Friday, March 7, 2014
Responses provided by Sheldon Breiner
We report to the Town Council on matters related to geology and geologic problems such as landslides, earthquake faults and the like.
The five members of our committee are four geologists and one geophysicist. I enjoy the activities because I have worked in this geologic field for 50 years and did my PhD thesis on earthquake prediction. And, serving on such a committee in this town which straddles the San Andreas fault and has half the territory of the town underlain by potential landslide-prone terrane, makes this all so real - we live here and have to be made aware of the underlying conditions that govern the architecture, location of our homes and what can be done to live more safely.
I'm very pleased to have our committee advise on the content and publication of the latest version of the Town official geologic map. We go into the field, confirm our understanding of the underlying geology and it directly helps all residents. Not actually part of our committee, I designed a seismograph which is the Town library and is online and can record earthquakes from all over the world--accessible anywhere because it is online.
One day, maybe five or ten years from now, there will likely be an earthquake of a magnitude of 7 or 7.5 on the San Andreas fault here in the Town. This will cause the two sides to move past each other by as much as 15 feet (the amount the underlying two plates have already moved since 1906.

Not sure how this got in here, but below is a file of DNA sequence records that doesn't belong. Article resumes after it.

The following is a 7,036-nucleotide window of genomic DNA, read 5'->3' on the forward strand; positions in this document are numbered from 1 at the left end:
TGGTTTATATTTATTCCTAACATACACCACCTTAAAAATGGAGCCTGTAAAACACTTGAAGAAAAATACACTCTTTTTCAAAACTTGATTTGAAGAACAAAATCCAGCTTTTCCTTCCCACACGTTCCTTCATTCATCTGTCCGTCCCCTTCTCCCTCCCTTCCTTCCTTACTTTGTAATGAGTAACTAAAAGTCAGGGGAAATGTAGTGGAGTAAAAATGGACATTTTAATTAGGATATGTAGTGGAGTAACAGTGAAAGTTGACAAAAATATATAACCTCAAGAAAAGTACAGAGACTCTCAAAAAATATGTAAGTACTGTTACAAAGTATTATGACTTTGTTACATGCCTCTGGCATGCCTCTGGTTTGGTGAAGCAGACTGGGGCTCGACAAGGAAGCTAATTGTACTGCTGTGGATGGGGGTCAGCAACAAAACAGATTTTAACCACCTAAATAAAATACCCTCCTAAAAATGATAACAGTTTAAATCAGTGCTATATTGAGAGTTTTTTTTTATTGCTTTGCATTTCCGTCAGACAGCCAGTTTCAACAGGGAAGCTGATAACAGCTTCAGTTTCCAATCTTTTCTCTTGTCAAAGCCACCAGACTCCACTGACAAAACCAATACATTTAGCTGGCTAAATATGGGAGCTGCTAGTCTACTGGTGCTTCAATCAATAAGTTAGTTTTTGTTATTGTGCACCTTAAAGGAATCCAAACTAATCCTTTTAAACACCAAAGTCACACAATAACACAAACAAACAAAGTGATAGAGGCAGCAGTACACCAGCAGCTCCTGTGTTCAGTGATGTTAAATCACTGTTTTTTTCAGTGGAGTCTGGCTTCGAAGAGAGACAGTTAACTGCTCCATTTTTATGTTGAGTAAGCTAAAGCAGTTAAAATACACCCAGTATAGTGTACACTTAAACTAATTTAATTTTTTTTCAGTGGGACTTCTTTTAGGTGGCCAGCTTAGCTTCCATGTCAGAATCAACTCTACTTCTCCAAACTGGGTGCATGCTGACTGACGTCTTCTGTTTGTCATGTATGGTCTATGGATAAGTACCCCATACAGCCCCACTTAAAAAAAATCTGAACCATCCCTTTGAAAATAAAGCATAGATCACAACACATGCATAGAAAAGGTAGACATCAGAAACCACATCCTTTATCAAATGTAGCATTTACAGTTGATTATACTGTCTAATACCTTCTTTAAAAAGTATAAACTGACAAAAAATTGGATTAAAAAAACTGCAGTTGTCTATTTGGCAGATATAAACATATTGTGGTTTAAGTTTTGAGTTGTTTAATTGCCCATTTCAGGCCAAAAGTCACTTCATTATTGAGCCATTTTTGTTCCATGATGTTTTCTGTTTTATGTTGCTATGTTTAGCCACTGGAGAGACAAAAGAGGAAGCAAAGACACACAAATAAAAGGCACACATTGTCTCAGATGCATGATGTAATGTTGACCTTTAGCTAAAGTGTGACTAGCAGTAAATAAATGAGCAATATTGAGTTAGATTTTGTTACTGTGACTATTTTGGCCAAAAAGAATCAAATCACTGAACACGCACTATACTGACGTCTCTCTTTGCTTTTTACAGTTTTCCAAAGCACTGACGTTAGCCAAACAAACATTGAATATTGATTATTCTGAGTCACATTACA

Then, there will be aftershocks of magnitude 6 within a day or week and many M 5 for as long as a year after the main event. We have to learn to live with that and plan both house and Town for such earthquakes.
Friday, February 28, 2014
The yellow flowers may look pretty but French Broom is one of the most nastily invasive local shrubs. It quickly spreads, choking out both natives and other desirable plants. It is quite flammable. This is especially a problem in our Open Space preserves.
Each year for 30 years a group of Portola Valley residents has gathered in the Spring with the guidance of the Conservation Committee to pull up this obnoxious intruder from Town right of ways. In the spirit of the 50th Anniversary, please come join us.
Come spend a morning with your neighbors pulling invasive French broom along Portola Valley Roads. We'll meet at 9:00 a.m. on Sunday, March 9th at the Historic School House, Portola Valley Town Center, 765 Portola Road. Wear long sleeves and gloves. Tools and refreshments will be provided.
If you can’t join us, consider clearing your own property of this nasty invasive shrub. Pull it up by the roots - do not cut it off, it comes back tougher and harder to remove. This time of year, the smaller plants pull up quite easily from the rain-damp soil; the large ones need a weed wrench. Later, when our local soil gets like clay, they are almost impossible to pull out.
If you are not the get-your-hands-dirty type, please join us in spirit by asking your gardener to focus on broom removal at his/her next visit.
Community Service hours are available for students.
Judith Murphy, Chair, Conservation Committee
Tuesday, February 25, 2014
Responses provided by Nate McKitterick